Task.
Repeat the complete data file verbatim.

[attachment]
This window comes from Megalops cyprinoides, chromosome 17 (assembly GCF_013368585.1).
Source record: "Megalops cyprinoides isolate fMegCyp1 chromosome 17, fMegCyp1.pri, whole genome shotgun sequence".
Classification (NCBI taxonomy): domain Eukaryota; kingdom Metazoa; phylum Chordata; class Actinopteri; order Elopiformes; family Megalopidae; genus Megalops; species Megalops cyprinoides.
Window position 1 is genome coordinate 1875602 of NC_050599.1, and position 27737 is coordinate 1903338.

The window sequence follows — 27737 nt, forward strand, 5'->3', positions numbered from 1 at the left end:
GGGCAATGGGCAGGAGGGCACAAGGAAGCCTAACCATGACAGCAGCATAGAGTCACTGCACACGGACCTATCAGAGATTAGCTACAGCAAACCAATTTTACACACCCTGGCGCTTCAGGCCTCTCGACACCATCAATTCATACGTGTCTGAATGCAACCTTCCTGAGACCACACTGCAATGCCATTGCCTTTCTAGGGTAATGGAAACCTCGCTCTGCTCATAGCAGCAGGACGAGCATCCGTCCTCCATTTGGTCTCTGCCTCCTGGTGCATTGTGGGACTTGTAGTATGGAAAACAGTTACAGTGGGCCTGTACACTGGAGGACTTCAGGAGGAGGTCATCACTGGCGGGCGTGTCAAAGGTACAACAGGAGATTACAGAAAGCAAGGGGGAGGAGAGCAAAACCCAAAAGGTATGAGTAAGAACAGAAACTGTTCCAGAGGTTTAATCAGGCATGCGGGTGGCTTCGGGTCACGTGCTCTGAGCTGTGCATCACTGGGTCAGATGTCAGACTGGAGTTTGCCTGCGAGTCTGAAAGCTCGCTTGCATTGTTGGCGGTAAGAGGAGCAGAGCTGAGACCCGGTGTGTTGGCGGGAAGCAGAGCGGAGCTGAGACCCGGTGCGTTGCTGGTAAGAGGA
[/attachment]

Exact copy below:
This window comes from Megalops cyprinoides, chromosome 17 (assembly GCF_013368585.1).
Source record: "Megalops cyprinoides isolate fMegCyp1 chromosome 17, fMegCyp1.pri, whole genome shotgun sequence".
Classification (NCBI taxonomy): domain Eukaryota; kingdom Metazoa; phylum Chordata; class Actinopteri; order Elopiformes; family Megalopidae; genus Megalops; species Megalops cyprinoides.
Window position 1 is genome coordinate 1875602 of NC_050599.1, and position 27737 is coordinate 1903338.

The window sequence follows — 27737 nt, forward strand, 5'->3', positions numbered from 1 at the left end:
GGGCAATGGGCAGGAGGGCACAAGGAAGCCTAACCATGACAGCAGCATAGAGTCACTGCACACGGACCTATCAGAGATTAGCTACAGCAAACCAATTTTACACACCCTGGCGCTTCAGGCCTCTCGACACCATCAATTCATACGTGTCTGAATGCAACCTTCCTGAGACCACACTGCAATGCCATTGCCTTTCTAGGGTAATGGAAACCTCGCTCTGCTCATAGCAGCAGGACGAGCATCCGTCCTCCATTTGGTCTCTGCCTCCTGGTGCATTGTGGGACTTGTAGTATGGAAAACAGTTACAGTGGGCCTGTACACTGGAGGACTTCAGGAGGAGGTCATCACTGGCGGGCGTGTCAAAGGTACAACAGGAGATTACAGAAAGCAAGGGGGAGGAGAGCAAAACCCAAAAGGTATGAGTAAGAACAGAAACTGTTCCAGAGGTTTAATCAGGCATGCGGGTGGCTTCGGGTCACGTGCTCTGAGCTGTGCATCACTGGGTCAGATGTCAGACTGGAGTTTGCCTGCGAGTCTGAAAGCTCGCTTGCATTGTTGGCGGTAAGAGGAGCAGAGCTGAGACCCGGTGTGTTGGCGGGAAGCAGAGCGGAGCTGAGACCCGGTGCGTTGCTGGTAAGAGGA